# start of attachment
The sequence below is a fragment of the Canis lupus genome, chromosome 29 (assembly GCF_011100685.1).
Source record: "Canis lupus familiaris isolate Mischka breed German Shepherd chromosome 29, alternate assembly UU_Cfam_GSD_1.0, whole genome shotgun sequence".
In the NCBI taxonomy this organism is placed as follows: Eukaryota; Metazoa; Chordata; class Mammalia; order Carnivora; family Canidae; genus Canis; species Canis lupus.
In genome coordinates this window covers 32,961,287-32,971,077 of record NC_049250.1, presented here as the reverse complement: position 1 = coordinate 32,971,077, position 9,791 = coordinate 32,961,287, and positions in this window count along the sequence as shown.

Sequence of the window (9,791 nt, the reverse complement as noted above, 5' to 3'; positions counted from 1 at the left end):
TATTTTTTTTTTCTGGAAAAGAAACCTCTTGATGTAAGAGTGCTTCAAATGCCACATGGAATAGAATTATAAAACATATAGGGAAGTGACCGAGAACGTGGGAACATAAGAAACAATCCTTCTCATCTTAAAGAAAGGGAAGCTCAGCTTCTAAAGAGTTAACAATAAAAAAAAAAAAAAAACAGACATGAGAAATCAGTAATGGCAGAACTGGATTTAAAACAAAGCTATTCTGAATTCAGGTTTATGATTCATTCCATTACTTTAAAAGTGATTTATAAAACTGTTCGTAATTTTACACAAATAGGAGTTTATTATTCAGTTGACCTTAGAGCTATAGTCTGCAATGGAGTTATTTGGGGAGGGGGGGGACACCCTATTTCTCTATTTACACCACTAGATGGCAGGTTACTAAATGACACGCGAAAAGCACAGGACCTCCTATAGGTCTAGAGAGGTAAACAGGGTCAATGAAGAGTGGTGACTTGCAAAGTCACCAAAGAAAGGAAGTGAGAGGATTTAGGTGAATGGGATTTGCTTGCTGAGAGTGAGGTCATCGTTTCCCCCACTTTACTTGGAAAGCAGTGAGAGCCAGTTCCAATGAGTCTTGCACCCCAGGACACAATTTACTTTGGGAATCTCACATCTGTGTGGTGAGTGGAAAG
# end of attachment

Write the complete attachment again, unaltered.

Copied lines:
The sequence below is a fragment of the Canis lupus genome, chromosome 29 (assembly GCF_011100685.1).
Source record: "Canis lupus familiaris isolate Mischka breed German Shepherd chromosome 29, alternate assembly UU_Cfam_GSD_1.0, whole genome shotgun sequence".
In the NCBI taxonomy this organism is placed as follows: Eukaryota; Metazoa; Chordata; class Mammalia; order Carnivora; family Canidae; genus Canis; species Canis lupus.
In genome coordinates this window covers 32,961,287-32,971,077 of record NC_049250.1, presented here as the reverse complement: position 1 = coordinate 32,971,077, position 9,791 = coordinate 32,961,287, and positions in this window count along the sequence as shown.

Sequence of the window (9,791 nt, the reverse complement as noted above, 5' to 3'; positions counted from 1 at the left end):
TATTTTTTTTTTCTGGAAAAGAAACCTCTTGATGTAAGAGTGCTTCAAATGCCACATGGAATAGAATTATAAAACATATAGGGAAGTGACCGAGAACGTGGGAACATAAGAAACAATCCTTCTCATCTTAAAGAAAGGGAAGCTCAGCTTCTAAAGAGTTAACAATAAAAAAAAAAAAAAAACAGACATGAGAAATCAGTAATGGCAGAACTGGATTTAAAACAAAGCTATTCTGAATTCAGGTTTATGATTCATTCCATTACTTTAAAAGTGATTTATAAAACTGTTCGTAATTTTACACAAATAGGAGTTTATTATTCAGTTGACCTTAGAGCTATAGTCTGCAATGGAGTTATTTGGGGAGGGGGGGGACACCCTATTTCTCTATTTACACCACTAGATGGCAGGTTACTAAATGACACGCGAAAAGCACAGGACCTCCTATAGGTCTAGAGAGGTAAACAGGGTCAATGAAGAGTGGTGACTTGCAAAGTCACCAAAGAAAGGAAGTGAGAGGATTTAGGTGAATGGGATTTGCTTGCTGAGAGTGAGGTCATCGTTTCCCCCACTTTACTTGGAAAGCAGTGAGAGCCAGTTCCAATGAGTCTTGCACCCCAGGACACAATTTACTTTGGGAATCTCACATCTGTGTGGTGAGTGGAAAG